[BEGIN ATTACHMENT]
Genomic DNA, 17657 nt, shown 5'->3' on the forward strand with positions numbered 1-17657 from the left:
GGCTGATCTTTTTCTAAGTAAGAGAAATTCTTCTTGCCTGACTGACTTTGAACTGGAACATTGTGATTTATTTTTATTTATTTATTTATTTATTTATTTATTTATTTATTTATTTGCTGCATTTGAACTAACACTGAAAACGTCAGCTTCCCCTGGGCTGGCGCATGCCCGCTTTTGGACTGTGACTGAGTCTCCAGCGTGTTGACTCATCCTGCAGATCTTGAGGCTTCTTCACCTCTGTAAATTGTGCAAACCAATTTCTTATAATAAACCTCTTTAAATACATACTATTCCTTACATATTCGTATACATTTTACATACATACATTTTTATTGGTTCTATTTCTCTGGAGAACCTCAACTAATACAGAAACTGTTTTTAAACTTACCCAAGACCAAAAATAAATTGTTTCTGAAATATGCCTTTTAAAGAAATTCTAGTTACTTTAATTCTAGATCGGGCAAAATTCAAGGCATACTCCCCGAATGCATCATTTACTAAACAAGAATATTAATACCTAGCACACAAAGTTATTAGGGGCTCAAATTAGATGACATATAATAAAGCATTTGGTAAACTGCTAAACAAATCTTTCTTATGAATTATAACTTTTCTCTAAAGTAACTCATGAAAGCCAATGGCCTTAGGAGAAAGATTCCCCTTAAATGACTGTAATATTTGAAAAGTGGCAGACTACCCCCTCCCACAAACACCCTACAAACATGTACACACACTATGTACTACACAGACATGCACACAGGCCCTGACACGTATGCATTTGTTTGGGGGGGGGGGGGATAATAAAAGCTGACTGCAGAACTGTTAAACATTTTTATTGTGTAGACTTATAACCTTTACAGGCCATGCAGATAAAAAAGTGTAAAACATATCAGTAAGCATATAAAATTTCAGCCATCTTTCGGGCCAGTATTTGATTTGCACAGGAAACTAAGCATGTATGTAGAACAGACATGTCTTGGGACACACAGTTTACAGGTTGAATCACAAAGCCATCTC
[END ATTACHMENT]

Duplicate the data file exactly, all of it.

Genomic DNA, 17657 nt, shown 5'->3' on the forward strand with positions numbered 1-17657 from the left:
GGCTGATCTTTTTCTAAGTAAGAGAAATTCTTCTTGCCTGACTGACTTTGAACTGGAACATTGTGATTTATTTTTATTTATTTATTTATTTATTTATTTATTTATTTATTTATTTGCTGCATTTGAACTAACACTGAAAACGTCAGCTTCCCCTGGGCTGGCGCATGCCCGCTTTTGGACTGTGACTGAGTCTCCAGCGTGTTGACTCATCCTGCAGATCTTGAGGCTTCTTCACCTCTGTAAATTGTGCAAACCAATTTCTTATAATAAACCTCTTTAAATACATACTATTCCTTACATATTCGTATACATTTTACATACATACATTTTTATTGGTTCTATTTCTCTGGAGAACCTCAACTAATACAGAAACTGTTTTTAAACTTACCCAAGACCAAAAATAAATTGTTTCTGAAATATGCCTTTTAAAGAAATTCTAGTTACTTTAATTCTAGATCGGGCAAAATTCAAGGCATACTCCCCGAATGCATCATTTACTAAACAAGAATATTAATACCTAGCACACAAAGTTATTAGGGGCTCAAATTAGATGACATATAATAAAGCATTTGGTAAACTGCTAAACAAATCTTTCTTATGAATTATAACTTTTCTCTAAAGTAACTCATGAAAGCCAATGGCCTTAGGAGAAAGATTCCCCTTAAATGACTGTAATATTTGAAAAGTGGCAGACTACCCCCTCCCACAAACACCCTACAAACATGTACACACACTATGTACTACACAGACATGCACACAGGCCCTGACACGTATGCATTTGTTTGGGGGGGGGGGGGATAATAAAAGCTGACTGCAGAACTGTTAAACATTTTTATTGTGTAGACTTATAACCTTTACAGGCCATGCAGATAAAAAAGTGTAAAACATATCAGTAAGCATATAAAATTTCAGCCATCTTTCGGGCCAGTATTTGATTTGCACAGGAAACTAAGCATGTATGTAGAACAGACATGTCTTGGGACACACAGTTTACAGGTTGAATCACAAAGCCATCTC